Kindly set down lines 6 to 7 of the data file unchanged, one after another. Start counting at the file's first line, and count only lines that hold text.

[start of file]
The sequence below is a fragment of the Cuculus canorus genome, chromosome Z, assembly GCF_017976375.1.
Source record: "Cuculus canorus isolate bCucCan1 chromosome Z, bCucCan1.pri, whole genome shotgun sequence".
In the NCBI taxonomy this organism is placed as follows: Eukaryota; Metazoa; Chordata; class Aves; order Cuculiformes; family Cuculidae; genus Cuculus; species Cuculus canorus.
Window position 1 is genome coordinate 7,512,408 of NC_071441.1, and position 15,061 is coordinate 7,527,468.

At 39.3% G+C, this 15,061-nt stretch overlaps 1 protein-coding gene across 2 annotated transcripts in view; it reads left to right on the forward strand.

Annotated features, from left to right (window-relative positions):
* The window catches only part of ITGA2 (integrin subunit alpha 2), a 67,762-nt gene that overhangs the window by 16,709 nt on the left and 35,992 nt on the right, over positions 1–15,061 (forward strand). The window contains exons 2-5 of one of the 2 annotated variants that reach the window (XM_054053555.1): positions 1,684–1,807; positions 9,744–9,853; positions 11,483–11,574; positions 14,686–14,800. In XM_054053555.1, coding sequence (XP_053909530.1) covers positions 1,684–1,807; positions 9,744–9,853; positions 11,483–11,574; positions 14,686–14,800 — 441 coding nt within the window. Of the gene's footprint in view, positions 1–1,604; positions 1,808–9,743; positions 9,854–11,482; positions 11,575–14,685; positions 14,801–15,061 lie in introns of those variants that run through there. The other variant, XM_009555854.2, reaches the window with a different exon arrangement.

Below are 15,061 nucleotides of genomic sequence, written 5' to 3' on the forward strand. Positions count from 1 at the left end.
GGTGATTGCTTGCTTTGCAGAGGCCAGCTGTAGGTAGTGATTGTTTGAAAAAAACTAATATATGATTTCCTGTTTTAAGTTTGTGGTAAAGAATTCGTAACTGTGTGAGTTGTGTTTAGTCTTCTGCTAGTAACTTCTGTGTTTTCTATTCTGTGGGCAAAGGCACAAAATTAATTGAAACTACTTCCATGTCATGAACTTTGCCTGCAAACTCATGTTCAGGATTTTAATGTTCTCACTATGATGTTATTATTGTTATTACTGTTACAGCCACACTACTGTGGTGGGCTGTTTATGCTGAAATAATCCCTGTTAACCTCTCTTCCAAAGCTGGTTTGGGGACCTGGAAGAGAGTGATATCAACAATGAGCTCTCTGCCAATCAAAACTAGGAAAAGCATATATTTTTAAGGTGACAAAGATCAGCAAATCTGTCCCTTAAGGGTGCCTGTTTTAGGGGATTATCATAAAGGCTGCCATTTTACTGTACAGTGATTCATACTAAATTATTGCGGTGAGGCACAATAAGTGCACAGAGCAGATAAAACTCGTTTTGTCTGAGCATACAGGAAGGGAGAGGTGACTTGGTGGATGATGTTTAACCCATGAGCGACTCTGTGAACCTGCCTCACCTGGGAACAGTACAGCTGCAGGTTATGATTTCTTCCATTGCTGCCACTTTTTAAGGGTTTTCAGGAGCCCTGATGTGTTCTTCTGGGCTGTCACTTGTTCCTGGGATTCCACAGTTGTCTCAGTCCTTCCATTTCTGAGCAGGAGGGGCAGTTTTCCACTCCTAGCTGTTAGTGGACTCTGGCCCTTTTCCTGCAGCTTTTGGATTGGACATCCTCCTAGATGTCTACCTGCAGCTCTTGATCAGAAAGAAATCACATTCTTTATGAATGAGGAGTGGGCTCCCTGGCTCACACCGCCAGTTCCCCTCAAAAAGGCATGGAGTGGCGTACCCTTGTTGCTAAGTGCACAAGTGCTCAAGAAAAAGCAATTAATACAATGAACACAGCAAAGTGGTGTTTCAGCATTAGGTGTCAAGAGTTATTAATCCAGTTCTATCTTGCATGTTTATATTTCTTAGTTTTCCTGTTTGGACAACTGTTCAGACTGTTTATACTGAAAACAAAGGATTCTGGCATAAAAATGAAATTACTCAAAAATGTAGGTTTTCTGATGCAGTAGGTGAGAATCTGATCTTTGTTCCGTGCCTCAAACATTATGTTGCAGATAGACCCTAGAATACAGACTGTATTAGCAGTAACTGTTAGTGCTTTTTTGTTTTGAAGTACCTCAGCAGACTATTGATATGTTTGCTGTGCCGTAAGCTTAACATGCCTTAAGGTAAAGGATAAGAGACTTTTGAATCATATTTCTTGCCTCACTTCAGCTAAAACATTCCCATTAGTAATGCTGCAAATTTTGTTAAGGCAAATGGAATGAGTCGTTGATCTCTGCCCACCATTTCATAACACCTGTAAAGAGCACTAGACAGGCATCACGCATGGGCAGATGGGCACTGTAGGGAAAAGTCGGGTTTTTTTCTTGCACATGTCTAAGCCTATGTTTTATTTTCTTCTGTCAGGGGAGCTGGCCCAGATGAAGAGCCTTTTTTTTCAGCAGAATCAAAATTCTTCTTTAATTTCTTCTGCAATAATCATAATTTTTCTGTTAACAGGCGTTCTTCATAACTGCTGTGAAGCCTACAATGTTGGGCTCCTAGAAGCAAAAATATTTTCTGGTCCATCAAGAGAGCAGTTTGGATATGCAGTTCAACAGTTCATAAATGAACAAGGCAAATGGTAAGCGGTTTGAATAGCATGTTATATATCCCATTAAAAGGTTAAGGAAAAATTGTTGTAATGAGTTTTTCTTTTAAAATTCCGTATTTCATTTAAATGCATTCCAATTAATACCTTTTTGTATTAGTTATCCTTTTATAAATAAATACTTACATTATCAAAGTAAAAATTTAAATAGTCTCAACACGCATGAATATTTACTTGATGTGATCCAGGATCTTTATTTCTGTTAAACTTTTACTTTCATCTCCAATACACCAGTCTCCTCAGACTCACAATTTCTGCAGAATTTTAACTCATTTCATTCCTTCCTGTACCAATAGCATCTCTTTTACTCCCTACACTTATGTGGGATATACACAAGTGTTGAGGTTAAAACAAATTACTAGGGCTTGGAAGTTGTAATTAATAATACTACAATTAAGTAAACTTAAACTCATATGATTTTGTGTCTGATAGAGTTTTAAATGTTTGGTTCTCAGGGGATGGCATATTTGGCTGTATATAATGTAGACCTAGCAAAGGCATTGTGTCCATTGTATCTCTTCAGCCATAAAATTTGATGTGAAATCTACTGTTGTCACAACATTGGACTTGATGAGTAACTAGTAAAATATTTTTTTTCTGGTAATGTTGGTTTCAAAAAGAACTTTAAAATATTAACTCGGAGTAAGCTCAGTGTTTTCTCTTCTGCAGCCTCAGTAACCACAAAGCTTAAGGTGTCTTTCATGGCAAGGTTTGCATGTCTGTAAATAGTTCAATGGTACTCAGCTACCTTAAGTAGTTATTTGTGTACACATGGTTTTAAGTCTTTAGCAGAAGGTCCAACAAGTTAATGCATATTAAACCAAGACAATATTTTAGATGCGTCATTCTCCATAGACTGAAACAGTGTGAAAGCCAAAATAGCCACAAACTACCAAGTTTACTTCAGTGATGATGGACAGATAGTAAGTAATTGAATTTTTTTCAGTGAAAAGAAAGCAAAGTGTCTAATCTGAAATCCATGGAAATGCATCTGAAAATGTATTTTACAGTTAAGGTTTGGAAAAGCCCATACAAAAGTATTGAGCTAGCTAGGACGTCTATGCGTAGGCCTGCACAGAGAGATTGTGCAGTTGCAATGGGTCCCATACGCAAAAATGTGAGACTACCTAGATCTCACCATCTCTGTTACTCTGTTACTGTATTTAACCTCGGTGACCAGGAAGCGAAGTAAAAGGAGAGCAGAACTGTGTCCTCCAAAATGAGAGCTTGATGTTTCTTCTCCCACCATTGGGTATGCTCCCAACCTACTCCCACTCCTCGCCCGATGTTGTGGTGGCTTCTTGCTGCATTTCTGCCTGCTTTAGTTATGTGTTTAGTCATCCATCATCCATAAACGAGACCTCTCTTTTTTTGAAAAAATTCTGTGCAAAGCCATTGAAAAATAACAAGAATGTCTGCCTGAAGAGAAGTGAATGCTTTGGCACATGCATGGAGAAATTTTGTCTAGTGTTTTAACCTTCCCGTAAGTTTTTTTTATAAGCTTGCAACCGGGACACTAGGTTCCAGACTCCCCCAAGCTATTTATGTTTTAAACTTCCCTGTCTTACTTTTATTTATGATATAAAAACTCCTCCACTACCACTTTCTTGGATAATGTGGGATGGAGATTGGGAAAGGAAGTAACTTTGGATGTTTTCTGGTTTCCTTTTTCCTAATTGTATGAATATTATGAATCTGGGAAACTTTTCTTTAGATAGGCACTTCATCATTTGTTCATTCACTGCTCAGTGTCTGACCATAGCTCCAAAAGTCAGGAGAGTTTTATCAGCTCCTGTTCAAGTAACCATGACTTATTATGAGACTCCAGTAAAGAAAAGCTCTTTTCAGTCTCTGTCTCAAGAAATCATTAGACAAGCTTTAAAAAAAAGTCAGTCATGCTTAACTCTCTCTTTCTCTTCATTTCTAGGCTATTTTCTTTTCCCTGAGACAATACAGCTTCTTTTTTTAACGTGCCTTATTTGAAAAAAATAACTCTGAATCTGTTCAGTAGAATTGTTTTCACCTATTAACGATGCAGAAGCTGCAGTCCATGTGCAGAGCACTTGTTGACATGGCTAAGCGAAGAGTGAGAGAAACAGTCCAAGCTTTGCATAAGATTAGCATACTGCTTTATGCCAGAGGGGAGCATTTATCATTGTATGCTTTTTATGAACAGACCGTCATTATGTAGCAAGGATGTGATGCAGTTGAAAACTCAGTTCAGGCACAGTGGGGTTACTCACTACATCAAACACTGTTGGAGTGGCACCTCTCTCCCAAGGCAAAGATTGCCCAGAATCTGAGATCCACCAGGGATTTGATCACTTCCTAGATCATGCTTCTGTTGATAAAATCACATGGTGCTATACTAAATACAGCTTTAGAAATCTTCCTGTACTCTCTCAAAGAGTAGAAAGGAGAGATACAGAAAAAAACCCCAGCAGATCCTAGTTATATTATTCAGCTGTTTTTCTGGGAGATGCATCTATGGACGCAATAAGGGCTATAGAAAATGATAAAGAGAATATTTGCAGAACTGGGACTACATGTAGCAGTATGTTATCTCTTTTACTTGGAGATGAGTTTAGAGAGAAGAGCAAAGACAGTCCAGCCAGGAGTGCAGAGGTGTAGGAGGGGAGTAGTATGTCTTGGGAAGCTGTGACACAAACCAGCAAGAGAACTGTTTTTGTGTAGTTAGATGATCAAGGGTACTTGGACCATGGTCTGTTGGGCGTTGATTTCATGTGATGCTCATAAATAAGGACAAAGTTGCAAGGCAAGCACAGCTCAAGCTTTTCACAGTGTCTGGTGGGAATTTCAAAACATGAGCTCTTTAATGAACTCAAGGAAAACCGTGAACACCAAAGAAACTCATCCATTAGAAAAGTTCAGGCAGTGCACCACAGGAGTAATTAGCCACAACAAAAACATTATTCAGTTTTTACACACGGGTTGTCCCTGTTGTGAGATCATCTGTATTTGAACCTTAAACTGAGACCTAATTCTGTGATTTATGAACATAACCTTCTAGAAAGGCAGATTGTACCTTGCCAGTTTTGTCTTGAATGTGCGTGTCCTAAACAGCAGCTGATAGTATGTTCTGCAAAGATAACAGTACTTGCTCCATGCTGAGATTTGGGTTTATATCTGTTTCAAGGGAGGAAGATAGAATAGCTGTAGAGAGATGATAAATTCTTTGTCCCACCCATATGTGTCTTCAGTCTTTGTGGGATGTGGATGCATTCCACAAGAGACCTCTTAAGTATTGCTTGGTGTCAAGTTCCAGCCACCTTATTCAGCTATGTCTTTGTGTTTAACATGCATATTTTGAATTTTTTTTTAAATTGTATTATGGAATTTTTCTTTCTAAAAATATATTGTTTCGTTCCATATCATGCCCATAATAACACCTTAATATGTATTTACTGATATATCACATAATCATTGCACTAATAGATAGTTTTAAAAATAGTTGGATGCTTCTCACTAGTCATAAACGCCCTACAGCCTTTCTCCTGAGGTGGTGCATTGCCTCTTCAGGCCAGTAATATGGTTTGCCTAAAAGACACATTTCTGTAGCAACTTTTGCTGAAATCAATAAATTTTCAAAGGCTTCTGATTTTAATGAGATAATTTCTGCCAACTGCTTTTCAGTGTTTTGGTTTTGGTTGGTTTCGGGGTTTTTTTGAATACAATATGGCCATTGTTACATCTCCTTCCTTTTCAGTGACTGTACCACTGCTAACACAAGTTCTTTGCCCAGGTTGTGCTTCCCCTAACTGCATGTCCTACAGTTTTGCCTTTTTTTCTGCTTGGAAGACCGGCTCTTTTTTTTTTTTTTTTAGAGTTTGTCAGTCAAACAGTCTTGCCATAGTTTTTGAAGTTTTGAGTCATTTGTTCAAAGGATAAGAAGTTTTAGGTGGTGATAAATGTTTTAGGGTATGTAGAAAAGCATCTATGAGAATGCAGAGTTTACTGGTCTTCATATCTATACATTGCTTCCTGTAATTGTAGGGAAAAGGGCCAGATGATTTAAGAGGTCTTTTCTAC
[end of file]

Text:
Annotated features, from left to right (window-relative positions):
* The window catches only part of ITGA2 (integrin subunit alpha 2), a 67,762-nt gene that overhangs the window by 16,709 nt on the left and 35,992 nt on the right, over positions 1–15,061 (forward strand). The window contains exons 2-5 of one of the 2 annotated variants that reach the window (XM_054053555.1): positions 1,684–1,807; positions 9,744–9,853; positions 11,483–11,574; positions 14,686–14,800. In XM_054053555.1, coding sequence (XP_053909530.1) covers positions 1,684–1,807; positions 9,744–9,853; positions 11,483–11,574; positions 14,686–14,800 — 441 coding nt within the window. Of the gene's footprint in view, positions 1–1,604; positions 1,808–9,743; positions 9,854–11,482; positions 11,575–14,685; positions 14,801–15,061 lie in introns of those variants that run through there. The other variant, XM_009555854.2, reaches the window with a different exon arrangement.